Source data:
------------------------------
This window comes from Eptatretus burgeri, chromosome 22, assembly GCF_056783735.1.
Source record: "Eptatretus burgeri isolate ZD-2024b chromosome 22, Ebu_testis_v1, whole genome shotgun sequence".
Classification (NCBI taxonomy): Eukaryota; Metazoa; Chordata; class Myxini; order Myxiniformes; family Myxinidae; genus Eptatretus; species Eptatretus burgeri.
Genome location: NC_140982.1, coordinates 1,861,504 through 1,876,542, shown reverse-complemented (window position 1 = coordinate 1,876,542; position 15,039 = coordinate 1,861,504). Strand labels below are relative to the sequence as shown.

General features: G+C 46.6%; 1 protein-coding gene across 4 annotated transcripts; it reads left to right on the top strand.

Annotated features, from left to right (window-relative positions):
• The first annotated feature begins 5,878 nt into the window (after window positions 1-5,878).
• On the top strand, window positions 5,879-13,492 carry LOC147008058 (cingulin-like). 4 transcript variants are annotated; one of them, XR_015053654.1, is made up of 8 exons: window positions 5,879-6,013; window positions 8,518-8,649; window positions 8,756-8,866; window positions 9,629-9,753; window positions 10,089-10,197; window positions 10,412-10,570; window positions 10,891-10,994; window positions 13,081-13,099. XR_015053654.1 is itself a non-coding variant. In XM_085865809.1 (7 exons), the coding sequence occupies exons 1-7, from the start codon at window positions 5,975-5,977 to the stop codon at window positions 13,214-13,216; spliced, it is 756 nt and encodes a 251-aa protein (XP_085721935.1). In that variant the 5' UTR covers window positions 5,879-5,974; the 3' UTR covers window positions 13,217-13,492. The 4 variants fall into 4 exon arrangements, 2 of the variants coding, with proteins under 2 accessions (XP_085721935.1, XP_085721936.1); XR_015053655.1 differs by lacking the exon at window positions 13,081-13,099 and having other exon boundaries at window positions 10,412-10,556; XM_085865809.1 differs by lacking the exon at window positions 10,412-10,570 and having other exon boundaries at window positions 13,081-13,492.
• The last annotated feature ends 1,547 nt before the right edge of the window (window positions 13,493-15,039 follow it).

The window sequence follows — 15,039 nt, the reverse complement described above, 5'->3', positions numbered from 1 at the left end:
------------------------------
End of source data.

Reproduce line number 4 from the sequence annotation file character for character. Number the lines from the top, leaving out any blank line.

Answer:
Genome location: NC_140982.1, coordinates 1,861,504 through 1,876,542, shown reverse-complemented (window position 1 = coordinate 1,876,542; position 15,039 = coordinate 1,861,504). Strand labels below are relative to the sequence as shown.